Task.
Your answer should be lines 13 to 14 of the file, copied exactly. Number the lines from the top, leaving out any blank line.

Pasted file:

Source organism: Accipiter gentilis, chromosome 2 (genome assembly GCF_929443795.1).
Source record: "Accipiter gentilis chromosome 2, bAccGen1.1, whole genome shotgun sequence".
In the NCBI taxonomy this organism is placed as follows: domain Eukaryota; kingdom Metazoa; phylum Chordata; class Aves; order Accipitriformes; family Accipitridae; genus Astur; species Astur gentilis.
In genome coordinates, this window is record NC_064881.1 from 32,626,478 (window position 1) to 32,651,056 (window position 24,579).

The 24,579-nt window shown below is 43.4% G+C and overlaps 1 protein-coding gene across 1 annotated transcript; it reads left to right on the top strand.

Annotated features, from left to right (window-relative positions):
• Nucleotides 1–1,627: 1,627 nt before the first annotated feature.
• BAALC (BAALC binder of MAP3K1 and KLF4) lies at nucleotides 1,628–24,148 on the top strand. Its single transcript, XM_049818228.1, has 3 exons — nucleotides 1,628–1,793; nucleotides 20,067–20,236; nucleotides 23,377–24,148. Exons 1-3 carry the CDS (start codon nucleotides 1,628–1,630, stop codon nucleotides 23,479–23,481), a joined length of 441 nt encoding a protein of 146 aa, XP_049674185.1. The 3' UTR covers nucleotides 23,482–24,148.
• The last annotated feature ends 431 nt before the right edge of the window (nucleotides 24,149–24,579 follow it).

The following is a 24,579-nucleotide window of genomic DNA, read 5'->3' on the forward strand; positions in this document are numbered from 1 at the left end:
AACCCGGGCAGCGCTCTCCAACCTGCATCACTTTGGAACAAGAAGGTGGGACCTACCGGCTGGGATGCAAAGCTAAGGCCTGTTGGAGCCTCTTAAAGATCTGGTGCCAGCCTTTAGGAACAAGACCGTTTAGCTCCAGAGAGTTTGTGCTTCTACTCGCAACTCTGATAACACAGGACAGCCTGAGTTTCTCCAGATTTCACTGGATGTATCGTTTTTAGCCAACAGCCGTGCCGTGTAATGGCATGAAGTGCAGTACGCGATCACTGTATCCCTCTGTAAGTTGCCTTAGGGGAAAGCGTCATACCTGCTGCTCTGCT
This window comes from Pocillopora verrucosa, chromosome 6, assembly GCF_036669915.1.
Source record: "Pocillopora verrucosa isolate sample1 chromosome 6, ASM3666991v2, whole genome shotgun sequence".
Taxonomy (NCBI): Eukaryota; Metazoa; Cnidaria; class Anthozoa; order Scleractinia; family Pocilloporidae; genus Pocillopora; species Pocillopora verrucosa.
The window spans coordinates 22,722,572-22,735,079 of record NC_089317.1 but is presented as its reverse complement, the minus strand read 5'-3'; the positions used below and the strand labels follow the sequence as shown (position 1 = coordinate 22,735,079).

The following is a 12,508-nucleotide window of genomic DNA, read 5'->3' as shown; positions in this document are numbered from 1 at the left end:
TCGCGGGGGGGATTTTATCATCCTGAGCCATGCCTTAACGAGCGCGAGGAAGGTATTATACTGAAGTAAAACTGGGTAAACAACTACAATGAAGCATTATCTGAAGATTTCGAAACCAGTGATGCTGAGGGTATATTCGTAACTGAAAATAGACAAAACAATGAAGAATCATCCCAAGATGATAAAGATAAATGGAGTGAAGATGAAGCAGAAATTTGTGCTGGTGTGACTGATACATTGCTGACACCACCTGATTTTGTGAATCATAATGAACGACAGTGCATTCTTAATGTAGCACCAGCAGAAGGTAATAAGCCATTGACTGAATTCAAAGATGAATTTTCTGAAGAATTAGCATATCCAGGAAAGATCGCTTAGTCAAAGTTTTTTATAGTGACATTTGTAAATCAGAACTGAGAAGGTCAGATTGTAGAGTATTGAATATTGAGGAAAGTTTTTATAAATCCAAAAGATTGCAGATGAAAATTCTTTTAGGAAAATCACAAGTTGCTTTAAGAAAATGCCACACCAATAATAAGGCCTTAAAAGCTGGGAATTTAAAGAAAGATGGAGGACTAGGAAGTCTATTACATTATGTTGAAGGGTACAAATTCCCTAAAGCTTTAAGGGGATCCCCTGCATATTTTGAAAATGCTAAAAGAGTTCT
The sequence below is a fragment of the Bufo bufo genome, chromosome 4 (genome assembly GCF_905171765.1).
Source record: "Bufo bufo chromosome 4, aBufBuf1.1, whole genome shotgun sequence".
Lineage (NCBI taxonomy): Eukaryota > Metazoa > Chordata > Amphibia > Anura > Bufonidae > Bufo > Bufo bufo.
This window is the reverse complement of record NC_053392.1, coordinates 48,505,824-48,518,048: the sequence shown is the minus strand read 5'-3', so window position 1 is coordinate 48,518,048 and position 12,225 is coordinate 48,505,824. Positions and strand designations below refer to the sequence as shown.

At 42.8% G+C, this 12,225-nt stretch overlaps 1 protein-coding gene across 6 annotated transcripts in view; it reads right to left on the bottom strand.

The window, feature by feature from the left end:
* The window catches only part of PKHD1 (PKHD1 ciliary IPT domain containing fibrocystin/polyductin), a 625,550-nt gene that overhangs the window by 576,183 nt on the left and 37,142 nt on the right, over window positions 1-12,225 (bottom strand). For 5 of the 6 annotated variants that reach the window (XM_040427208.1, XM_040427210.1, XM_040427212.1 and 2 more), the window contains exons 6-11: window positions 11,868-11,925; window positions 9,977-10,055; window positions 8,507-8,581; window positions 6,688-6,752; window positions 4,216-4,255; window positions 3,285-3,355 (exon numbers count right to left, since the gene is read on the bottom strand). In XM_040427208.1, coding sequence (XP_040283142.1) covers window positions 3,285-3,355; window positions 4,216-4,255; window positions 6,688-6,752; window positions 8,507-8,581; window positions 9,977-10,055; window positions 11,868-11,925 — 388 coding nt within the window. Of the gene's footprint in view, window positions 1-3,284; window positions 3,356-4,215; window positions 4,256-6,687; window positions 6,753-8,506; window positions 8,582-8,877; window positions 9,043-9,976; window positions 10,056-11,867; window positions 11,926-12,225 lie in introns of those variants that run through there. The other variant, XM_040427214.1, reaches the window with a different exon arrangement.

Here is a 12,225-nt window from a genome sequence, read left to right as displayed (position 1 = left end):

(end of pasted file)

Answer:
Source record: "Pocillopora verrucosa isolate sample1 chromosome 6, ASM3666991v2, whole genome shotgun sequence".
Taxonomy (NCBI): Eukaryota; Metazoa; Cnidaria; class Anthozoa; order Scleractinia; family Pocilloporidae; genus Pocillopora; species Pocillopora verrucosa.